There is a prominent thought, which aims at manipulating our lifestyles so as to reduce the pressure on the natural resources. Some of the subtle objectives of such interventions are nothing but evil designs aimed at initiating processes leading to our migration from these natural paradises. We wonder if this cannot be termed as a case of ethnic cleansing. Approaches like these must be condemned by the civil society. Our efforts for the capacity building of our youth aim at strengthening our position as the guardians of the bio-diversity of our area. The tentative steps of our immediate plans are as under:

  1. Evolving and strengthening a community based institutional mechanism for bio diversity conservation and equitable tourism in the buffer zone of NDBR: The idea is to evolve a community based institution involving all stakeholders in the villages of the buffer zone. Government and resource agencies will also be involved in the proposed institution.
  2. Capacity building: Tourism will open a wide range of income generating activities for our children however these opportunities will come with the inherent baggage of responsibilities ranging from conservation to assuring quality services to the tourists. As a first step towards capacity building we have discussed a training package of 35 days with the Nehru Institute of Mountaineering at Uttarkashi. Apart from basic mountaineering, the proposed training would involve mountain manners, first aid, catering and orientation on the importance of the bio-cultural diversity of the region. In the second phase we intend to strengthen the communication skills of our youth and develop in them a definite mastery over the Internet and e marketing. Later on we envisage the utilization of a part of the trained manpower in the propagation of skills to other eligible youth culminating in an institutional process for continuous up gradation and simultaneous extension at the saturation level. The new equitable economic order will not only ensure peace in our otherwise sensitive area but will help in creating conditions conducive for the conservation of the rich bio cultural diversity of our region.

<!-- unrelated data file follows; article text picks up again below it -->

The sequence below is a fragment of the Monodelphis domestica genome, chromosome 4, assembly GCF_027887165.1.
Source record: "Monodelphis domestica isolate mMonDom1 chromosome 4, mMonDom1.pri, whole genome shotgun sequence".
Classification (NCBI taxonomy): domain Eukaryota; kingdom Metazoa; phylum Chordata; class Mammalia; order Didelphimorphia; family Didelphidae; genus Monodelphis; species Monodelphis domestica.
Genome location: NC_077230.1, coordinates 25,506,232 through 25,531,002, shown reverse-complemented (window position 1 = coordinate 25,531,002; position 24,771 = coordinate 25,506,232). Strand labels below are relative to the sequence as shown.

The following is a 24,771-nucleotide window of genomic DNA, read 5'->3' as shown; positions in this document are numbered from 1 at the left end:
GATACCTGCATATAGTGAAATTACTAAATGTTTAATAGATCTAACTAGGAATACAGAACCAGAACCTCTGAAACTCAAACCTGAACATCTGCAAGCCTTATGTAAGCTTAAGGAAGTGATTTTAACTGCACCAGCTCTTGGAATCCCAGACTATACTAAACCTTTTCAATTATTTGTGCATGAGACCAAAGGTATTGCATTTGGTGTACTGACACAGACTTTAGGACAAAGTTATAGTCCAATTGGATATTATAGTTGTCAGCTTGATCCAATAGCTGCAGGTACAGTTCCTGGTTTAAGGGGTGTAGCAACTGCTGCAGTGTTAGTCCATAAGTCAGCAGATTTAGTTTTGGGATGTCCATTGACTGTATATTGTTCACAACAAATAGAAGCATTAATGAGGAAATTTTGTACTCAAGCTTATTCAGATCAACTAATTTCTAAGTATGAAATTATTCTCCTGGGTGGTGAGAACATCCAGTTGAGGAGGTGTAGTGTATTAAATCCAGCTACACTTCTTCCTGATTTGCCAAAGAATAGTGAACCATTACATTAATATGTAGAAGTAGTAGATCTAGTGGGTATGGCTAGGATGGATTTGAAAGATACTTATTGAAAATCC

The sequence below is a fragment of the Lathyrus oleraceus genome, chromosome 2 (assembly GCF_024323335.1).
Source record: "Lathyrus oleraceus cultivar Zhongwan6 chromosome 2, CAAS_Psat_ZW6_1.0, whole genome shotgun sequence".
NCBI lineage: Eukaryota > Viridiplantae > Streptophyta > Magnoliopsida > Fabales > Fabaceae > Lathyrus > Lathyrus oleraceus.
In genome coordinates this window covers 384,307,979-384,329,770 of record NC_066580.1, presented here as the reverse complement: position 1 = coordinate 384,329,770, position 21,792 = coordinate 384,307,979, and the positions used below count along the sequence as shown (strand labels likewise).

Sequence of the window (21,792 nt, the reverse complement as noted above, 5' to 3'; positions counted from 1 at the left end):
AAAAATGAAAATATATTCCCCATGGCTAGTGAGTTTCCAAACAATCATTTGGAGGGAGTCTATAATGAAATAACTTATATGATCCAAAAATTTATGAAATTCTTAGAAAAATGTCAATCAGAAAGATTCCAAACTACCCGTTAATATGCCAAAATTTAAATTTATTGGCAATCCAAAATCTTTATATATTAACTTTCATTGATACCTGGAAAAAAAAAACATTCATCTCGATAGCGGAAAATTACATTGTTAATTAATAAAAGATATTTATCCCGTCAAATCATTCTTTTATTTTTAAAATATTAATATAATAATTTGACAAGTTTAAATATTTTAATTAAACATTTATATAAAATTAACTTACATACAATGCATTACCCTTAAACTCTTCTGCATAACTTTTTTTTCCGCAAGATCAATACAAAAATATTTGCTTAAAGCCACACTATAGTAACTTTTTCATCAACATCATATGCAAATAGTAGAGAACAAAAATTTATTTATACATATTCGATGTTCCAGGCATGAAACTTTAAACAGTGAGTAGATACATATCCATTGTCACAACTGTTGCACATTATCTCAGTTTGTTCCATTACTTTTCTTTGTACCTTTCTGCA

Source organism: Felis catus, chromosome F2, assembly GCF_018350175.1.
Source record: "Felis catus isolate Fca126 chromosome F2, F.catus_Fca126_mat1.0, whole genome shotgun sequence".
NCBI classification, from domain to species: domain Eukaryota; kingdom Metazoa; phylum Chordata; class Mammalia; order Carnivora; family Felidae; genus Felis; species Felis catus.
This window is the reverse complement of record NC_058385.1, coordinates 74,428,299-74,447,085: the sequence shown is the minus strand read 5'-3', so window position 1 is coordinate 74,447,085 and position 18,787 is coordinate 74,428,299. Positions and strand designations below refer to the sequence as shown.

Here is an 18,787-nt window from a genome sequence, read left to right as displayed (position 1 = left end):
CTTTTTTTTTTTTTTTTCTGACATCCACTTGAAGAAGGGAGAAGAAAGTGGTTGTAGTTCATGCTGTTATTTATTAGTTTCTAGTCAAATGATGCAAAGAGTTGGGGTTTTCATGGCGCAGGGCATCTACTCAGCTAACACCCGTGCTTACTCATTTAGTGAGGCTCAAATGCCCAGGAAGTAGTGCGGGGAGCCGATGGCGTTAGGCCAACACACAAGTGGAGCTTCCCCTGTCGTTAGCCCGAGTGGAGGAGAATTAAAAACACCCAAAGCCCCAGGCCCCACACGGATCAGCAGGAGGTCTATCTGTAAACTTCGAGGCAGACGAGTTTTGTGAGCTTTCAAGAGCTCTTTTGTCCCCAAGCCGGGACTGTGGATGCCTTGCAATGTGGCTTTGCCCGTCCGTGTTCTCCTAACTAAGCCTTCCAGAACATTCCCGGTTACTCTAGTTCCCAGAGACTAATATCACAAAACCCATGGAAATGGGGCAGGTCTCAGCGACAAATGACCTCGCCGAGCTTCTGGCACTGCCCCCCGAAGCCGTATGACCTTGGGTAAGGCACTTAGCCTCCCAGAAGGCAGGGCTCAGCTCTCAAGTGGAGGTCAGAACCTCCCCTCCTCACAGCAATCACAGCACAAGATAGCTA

3. Based on the carrying capacity of the region, design and integrated eco-tourism plan for the buffer zone of NDBR: Equations, an organization working on tourism issues has extended support to help us in the designing of a carrying capacity based model. Presently, we do have certain plans and so far we have designed a few dummy packages to illustrate the kind of tourism activities we would like to initiate in our area. Some of these are presented at the end of this paper.

Convergence: The formation of a new mountain state was a major milestone in our struggle for environmental justice. Now, the concerned authorities are approachable and the present Director and Deputy Director of the park are sympathetic to our demands. However there is still a reluctance to acknowledge and align with the Panchayati Raj institutions and to hand over the power invested in them vide the 73rd constitutional amendment. The situation is similar in the other Protected Areas. The future of mountain communities the world over depends on how they assert their rights and take a proactive stand in the conservation of the biodiversity of their area. The policy planners too have to understand that empowering the local communities is the only way to ensure sustainability in the region. However this will remain a distant dream until we explore ways to establish linkages between various mountain communities and evolve a common platform. This we have learned from our struggle – that collectivism and a convergence of efforts is the key for survival and this is the invitation we would like to extend to all of you.

We acknowledge the concern and support extended to us by various concerned individuals and organizations.